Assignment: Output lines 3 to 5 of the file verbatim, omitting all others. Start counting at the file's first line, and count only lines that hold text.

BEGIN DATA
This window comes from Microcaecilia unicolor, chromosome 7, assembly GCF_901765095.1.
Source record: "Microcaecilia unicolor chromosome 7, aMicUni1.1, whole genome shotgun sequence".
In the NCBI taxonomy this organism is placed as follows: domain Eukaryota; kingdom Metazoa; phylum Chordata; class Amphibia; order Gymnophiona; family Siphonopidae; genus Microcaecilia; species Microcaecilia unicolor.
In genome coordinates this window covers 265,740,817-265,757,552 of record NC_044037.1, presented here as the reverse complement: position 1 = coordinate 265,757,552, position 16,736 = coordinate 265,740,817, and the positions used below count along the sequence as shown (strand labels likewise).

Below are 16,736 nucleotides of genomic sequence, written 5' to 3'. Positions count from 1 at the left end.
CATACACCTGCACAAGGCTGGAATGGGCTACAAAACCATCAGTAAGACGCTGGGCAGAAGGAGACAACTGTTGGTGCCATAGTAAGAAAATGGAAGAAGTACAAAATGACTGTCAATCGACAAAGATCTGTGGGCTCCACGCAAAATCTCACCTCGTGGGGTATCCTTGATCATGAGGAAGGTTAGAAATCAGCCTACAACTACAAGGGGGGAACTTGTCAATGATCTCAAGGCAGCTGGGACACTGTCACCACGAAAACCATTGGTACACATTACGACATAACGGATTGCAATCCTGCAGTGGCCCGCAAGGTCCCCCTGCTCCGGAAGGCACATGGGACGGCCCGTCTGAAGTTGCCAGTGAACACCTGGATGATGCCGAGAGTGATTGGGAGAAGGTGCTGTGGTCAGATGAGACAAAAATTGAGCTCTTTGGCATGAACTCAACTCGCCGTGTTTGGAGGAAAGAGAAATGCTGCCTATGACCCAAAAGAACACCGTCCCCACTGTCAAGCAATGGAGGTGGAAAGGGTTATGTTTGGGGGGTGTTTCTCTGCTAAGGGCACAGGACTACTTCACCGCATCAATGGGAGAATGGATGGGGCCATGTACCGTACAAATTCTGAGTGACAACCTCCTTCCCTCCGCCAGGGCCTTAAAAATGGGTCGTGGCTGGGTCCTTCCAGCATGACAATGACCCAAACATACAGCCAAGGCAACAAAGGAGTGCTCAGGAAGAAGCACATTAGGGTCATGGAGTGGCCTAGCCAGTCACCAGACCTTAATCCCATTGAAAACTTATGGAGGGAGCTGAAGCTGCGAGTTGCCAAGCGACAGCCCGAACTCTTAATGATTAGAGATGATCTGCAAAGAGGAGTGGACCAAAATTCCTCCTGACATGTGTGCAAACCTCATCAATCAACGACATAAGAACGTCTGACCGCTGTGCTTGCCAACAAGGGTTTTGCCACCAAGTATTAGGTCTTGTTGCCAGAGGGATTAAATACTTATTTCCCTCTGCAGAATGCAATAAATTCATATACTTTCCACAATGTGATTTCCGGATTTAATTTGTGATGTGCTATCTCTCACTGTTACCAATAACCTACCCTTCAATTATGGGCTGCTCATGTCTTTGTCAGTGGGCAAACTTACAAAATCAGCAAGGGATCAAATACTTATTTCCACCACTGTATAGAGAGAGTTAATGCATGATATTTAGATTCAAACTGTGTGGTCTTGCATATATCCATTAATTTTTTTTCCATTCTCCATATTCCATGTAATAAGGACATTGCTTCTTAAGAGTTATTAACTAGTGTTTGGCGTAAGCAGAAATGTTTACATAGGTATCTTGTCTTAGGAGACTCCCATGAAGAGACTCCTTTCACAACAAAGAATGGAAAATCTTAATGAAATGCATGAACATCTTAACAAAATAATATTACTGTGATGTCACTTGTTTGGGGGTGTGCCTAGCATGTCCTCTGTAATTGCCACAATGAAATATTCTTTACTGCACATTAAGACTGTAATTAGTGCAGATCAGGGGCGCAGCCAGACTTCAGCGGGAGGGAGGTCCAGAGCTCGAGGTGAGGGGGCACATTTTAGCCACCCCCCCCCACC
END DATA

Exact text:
In the NCBI taxonomy this organism is placed as follows: domain Eukaryota; kingdom Metazoa; phylum Chordata; class Amphibia; order Gymnophiona; family Siphonopidae; genus Microcaecilia; species Microcaecilia unicolor.
In genome coordinates this window covers 265,740,817-265,757,552 of record NC_044037.1, presented here as the reverse complement: position 1 = coordinate 265,757,552, position 16,736 = coordinate 265,740,817, and the positions used below count along the sequence as shown (strand labels likewise).

Below are 16,736 nucleotides of genomic sequence, written 5' to 3'. Positions count from 1 at the left end.